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Normandin Beaudry

The re-engineering of the Canada Revenue Agency Registered Plans Directorate


There, in black and white

NB Bulletin Vol. 8 N. 14, November 2005

You may have recently received correspondence from the Registered Plans Directorate (RPD) of the Canada Revenue Agency informing you about its re-engineering. This bulletin summarizes the main changes in the RPD and informs you about the objectives and consequences of this re-engineering.

The RPD is the entity responsible for registering and monitoring pension plans, and it ensures compliance with the Income Tax Act (ITA) and Regulations. On November 7, a new internal structure was put in place at the RPD. This re-engineering followed consultations with various registered plan stakeholders. Its main objective is to improve how the Registered Plans program is delivered and regulated.

Since 1989, the RPD has done an "all-encompassing review" of pension plan documents to ensure compliance with the ITA and Regulations. Since the RPD found that the large majority of the documents it received followed the rules, it will now perform a "selective review" of plan documents, focusing on auditing on-going plan operations rather than the content of plan documents.

The RPD will focus particularly on auditing pension adjustments (PAs), past service pension adjustments (PSPAs), transfers in and out of plans, contributions, pension benefits and proper reporting on returns, slips and summaries. Under this auditing process, the RPD may request additional information from plan administrators.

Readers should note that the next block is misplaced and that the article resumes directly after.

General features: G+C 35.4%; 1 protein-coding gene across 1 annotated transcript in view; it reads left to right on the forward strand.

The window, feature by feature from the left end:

Consequences of the re-engineering

The new internal structure of the RPD will have no impact on some plans, such as deferred profit sharing plans (DPSPs) and registered retirement savings plans (RRSPs).

Also, some administrators of defined benefit (DB) and defined contribution (DC) plans may get faster service from the RPD, such as acceptance of plan amendments and approval of actuarial valuation report funding recommendations.

We must bear in mind, however, that although the RPD will no longer review some documents, it could perform audits at a later time, even for low risk plans. Therefore, plan administrators must ensure the compliance of all documents submitted to the Canada Revenue Agency.

With this new approach that focuses on selective reviews and audits based on risk criteria, additional audits will be performed for plans that have a higher level of risk.

The notion of "risk" as used by the RPD refers to the risk of non-compliance with the ITA and Regulations. Some examples of plans that the RPD considers high risk are combination DB/DC plans, plans where the costs are shared between the sponsor and members, individual pension plans, designated plans and plans with persons connected to the employer. Although the RPD does not specify all risk indicators that will be considered or the probability that high risk plans will be reviewed or audited, we believe that the majority of plans will not be considered high risk.

A parallel can be made between this new approach adopted by the RPD and the Régie des rentes du Québec’s approach to regulating plans. As at the provincial level, this re-engineering will increase the responsibility of plan administrators, i.e. pension committees in Quebec, with regards to compliance with all applicable laws. This new element once again confirms the importance of sound governance practices for plan administrators.


Please feel free to contact us for additional information.

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Montreal, Quebec, H3B 1S6